Regardless of your personal political ideology, this tremendously confounds the matter of association. Now, Sutler and his regime are supposed to be a warning to Americans as to what our country might become if we aren't careful. So which is it? Are we supposed to align with the America as presented on screen - the filthy degenerates "responsible" for the atrocities that have befallen the UK? Or do we identify with the fascist England, wary of its implications of what we might become if led down the wrong path? This concept is further muddled when Detective Finch makes the discovery late in the film that their own government was responsible for the terrors that allowed the Norsefire Party to come into power. After all of this, I can only assume that we're supposed to associate with a combination of the two governments; the metaphors are so mixed, it's hard to distinguish with which side the filmmakers want us to relate.
Along these same lines, it's interesting to note how V, portrayed mostly as a terrorist, is glorified in the film. The phrase "one man's terrorist is another man's freedom fighter" seems especially relevant today (the ninth anniversary of 9/11), and that concept is explored to a satisfying degree in V For Vendetta. The film clearly wants us to side with V - he is the hero, after all - but I can't help but notice how much the filmmakers like to mess with our heads here. We're supposed to associate with a culture (either America or the UK, in this case) that despises terrorists and lives in the ashes of their wake, but yet we're also supposed to get behind the ideals of a man willing to blow up buildings to get his point across? This duality is what makes V For Vendetta more interesting than originally given credit for, but also provides the film's greatest logical flaw. I'm not a person that needs my hand held throughout a movie to figure out what's going on, but this film presents too many possible options and not enough concrete answers for the audience to make a valid decision.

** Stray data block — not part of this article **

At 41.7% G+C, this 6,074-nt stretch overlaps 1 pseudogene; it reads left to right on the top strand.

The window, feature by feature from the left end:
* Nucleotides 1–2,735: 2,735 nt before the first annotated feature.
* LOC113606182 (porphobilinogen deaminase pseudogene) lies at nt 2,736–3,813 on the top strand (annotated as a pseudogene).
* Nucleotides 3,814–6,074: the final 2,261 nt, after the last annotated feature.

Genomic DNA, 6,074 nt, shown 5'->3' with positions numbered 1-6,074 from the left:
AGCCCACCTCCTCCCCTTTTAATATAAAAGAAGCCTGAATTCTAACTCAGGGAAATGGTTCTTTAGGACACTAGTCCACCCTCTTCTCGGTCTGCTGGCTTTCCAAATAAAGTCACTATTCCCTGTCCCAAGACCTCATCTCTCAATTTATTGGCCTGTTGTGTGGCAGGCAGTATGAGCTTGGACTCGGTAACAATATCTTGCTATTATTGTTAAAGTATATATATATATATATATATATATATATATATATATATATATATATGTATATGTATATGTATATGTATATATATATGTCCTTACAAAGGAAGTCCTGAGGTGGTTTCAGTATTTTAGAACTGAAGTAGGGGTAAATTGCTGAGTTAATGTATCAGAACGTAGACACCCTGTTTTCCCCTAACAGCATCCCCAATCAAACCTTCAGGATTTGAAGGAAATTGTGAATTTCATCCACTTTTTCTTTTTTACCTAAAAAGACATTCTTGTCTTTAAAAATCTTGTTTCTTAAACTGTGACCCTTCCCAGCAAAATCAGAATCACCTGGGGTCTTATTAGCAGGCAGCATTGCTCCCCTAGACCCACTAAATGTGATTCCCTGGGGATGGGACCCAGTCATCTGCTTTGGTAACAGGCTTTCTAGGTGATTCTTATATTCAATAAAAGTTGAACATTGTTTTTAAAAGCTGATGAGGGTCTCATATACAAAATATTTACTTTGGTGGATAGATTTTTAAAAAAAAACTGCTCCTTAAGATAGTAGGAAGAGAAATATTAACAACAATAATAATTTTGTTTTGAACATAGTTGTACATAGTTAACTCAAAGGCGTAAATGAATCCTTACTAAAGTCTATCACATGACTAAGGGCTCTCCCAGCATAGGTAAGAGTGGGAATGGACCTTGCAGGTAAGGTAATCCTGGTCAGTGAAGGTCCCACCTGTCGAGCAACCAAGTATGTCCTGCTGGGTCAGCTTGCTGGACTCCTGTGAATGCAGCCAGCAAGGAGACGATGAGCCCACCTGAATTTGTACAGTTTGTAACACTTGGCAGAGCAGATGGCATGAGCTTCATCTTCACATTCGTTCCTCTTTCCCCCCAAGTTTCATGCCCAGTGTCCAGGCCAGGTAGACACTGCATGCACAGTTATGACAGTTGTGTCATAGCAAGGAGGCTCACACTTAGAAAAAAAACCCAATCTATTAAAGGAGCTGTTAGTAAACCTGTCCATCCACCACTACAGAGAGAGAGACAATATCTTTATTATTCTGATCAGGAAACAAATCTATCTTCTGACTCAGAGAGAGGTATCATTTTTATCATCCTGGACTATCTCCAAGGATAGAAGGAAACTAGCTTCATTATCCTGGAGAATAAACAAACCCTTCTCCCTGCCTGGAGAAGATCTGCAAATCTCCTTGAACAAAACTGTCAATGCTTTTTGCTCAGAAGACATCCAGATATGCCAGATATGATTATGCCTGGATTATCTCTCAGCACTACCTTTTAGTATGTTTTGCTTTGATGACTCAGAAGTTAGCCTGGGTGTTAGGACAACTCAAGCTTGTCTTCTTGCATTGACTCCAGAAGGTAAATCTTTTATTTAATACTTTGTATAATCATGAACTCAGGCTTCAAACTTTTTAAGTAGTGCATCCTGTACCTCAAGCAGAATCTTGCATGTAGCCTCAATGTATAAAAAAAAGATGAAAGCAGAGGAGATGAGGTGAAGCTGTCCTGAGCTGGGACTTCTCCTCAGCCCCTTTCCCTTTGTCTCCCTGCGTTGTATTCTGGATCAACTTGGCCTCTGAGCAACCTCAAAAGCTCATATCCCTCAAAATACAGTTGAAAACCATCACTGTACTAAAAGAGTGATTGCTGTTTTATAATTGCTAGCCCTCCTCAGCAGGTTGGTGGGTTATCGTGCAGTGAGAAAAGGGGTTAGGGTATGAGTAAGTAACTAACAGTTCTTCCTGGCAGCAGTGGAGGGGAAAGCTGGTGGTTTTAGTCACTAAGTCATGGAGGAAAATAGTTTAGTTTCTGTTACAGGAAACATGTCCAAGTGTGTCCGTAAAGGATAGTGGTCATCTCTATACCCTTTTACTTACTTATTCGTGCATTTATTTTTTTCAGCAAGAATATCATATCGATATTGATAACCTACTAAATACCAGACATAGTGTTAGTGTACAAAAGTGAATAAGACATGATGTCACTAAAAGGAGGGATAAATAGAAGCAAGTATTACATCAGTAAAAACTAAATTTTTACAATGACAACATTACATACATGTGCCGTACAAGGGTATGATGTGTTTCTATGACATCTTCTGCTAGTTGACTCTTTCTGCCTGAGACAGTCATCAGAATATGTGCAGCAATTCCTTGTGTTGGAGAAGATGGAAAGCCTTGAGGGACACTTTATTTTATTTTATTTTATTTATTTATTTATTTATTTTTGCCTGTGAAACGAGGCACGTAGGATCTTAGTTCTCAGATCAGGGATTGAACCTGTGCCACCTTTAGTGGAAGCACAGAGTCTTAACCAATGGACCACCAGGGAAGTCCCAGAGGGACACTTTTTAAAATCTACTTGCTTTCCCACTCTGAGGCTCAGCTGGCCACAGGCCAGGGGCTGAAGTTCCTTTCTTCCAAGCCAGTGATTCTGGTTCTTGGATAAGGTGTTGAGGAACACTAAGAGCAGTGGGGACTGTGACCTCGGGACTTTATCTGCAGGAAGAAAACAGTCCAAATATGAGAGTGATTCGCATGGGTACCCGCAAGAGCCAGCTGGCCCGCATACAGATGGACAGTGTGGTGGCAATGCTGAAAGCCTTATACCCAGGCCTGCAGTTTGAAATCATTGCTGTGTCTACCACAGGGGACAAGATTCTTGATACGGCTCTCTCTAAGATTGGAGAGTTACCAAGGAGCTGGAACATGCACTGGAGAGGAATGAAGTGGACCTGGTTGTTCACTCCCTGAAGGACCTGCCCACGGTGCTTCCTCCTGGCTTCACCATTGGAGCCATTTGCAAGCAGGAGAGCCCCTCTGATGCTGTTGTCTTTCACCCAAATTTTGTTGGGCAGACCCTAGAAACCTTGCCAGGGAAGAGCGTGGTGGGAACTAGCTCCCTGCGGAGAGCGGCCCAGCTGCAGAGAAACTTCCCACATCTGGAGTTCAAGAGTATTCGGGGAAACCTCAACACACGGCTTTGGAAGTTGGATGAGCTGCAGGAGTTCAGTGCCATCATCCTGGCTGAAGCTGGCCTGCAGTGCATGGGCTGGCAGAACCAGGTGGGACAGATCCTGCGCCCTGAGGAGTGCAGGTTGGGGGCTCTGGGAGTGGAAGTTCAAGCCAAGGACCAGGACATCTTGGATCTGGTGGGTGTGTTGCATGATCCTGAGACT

But enough of that. Hugo Weaving gives an outstanding performance as V, both vocally and physically. (Although I heard the role originally went to James Purefoy and some of his performance is seen in the final film.) His vocals alternate between frightening and passionate, a "Phantom of the Opera" type living underground, inspired and infatuated with Evey when she enters his life. Natalie Portman totally commits to her character, imbuing Evey with a sense of power and strength that (from what I understand) her comic book counterpart lacks. Her relationship with V is the keystone to the entire movie, and she and Weaving knock it out of the park. Stephen Rea (an actor I'm not terribly familiar with) is totally acceptable as the "hot on the trail" detective stereotype, and does a lot with a character that is used mainly as a spout for exposition.
McTeigue, an assistant director and second unit director on The Matrix trilogy, makes a technologically impressive debut here with his first full length feature. What the film lacks in coherent ideology, it makes up for in style; McTeigue is just as comfortable crafting a scene heavy on "superhero" elements as he is a prodding investigatory police sequence firmly set in the "real" world. I heard his follow-up, Ninja Assassin, wasn't nearly as entertaining as this movie, and I'm hoping that his next project, an intriguing Edgar Allan Poe murder mystery called The Raven, will be a return to form (or even an improvement) rather than cement him in what some might consider Shyamalan territory.
I still like the movie - I think it's probably one of the more interesting comic book adaptations out there - but now that I put a bit of thought into it, I'm unsure as to what specific message it's trying to spread. This review was more to help me work through my particular issues with the film than anything else. I wanted to give it some more thought than just "hey, that movie was cool," and I encourage you to throw any reactions into the comment section. Until next time...
*Although, it would have been really excellent if I had waited until November 5th to write this.